Exceptional pupils are identified as such by an Identification, Placement, and Review Committee (IPRC). Upon receiving a written request from a student's parent(s)/guardian(s), the principal of the school must refer the student to an IPRC. The IPRC will decide whether the student is an exceptional pupil and, if so, what type of educational placement is appropriate. The principal may also, on written notice to the parent(s)/guardian(s), refer the student to an IPRC. The parent(s)/guardian(s), as well as a student who is sixteen years of age or older, have the right to attend the IPRC meeting and may request that the IPRC discuss potential programs that would meet the student's needs. On the basis of these discussions, the IPRC can recommend the special education programs and/or services that it considers to be appropriate for the student.
The regulation governing the identification and placement of exceptional pupils directs the IPRC to consider the integration of exceptional pupils into regular classes. Before considering the option of placing a student in a special education class, the committee must first consider whether placement in a regular class, with appropriate special education programs and services, would meet the student's needs and be consistent with the parent's preferences. Where placement in a special education class is deemed most appropriate, the IPRC must provide written reasons for its decision.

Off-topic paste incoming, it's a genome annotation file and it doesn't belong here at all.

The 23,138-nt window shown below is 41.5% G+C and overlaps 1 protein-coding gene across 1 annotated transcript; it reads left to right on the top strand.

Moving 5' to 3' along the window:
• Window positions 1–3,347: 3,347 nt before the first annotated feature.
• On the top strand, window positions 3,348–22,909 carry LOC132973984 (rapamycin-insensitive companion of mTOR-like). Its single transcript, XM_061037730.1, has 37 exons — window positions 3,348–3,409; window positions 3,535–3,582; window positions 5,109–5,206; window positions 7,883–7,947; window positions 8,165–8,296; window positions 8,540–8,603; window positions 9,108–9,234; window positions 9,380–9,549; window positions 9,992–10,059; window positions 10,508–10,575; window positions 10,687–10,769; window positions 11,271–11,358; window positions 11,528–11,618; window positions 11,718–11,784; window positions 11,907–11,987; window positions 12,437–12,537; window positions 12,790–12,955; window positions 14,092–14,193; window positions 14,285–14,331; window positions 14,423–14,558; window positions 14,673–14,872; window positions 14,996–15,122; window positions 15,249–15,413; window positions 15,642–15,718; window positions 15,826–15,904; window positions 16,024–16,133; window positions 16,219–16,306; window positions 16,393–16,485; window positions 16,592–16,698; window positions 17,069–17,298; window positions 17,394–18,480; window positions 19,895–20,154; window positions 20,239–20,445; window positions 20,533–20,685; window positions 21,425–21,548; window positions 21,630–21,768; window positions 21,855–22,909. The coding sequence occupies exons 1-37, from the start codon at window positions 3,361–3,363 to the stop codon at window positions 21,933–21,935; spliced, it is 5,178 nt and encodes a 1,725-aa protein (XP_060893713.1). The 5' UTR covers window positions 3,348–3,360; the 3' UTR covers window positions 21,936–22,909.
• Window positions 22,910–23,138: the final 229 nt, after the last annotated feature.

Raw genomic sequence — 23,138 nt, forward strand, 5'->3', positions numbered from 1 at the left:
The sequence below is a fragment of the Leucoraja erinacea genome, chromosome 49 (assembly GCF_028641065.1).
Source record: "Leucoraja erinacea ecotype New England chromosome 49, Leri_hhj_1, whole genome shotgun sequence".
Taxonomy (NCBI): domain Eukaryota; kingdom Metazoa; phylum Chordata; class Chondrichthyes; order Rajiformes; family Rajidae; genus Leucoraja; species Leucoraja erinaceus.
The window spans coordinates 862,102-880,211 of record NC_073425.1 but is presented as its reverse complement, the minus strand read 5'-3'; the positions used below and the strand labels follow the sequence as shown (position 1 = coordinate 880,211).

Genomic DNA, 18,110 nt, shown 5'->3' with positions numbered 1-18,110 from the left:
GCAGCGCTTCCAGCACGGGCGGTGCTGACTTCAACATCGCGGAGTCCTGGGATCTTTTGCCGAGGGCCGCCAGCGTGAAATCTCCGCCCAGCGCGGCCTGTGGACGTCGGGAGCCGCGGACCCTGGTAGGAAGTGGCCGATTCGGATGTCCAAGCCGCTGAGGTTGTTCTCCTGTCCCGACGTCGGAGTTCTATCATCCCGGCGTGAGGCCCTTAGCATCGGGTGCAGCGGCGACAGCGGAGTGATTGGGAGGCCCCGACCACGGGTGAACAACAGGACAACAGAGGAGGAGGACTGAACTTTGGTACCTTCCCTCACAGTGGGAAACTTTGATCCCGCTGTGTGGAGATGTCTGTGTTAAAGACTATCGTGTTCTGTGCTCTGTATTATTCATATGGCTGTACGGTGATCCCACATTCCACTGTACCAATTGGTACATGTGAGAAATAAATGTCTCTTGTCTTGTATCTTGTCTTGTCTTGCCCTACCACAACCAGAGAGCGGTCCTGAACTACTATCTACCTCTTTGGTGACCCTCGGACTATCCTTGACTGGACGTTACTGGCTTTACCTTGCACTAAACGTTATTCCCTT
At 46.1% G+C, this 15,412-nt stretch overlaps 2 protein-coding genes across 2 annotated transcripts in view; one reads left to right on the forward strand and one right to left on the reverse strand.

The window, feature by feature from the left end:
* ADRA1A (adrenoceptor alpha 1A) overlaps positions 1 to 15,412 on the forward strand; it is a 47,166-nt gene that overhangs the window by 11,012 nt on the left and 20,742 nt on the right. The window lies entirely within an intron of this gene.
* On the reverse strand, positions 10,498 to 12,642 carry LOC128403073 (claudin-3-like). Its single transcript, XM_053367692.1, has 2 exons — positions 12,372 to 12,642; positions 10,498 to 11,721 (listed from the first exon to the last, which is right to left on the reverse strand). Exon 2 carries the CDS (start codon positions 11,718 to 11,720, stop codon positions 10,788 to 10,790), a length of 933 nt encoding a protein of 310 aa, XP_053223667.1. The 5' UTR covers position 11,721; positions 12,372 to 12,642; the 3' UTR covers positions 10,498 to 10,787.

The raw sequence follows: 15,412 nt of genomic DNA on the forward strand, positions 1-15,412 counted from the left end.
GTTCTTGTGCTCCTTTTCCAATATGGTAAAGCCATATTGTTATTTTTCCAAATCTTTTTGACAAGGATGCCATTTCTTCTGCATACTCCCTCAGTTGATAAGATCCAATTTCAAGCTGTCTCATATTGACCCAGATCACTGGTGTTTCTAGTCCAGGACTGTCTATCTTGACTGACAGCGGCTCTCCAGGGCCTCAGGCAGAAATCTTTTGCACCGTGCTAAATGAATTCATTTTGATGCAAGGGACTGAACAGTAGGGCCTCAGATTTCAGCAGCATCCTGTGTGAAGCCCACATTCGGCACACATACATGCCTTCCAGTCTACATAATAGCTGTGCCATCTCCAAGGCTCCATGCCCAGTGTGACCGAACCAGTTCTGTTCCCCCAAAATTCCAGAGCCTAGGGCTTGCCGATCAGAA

For students whose needs cannot be met entirely in the regular classroom, a range of placement options is available. These options include:
The IPRC may also consider referring the student to a provincial committee for consideration of eligibility for admission to one of the Provincial Schools for blind, deaf or deaf-blind students, or to one of the Provincial Demonstration Schools for students with severe learning disabilities.
See also: Highlights of Regulation 181/98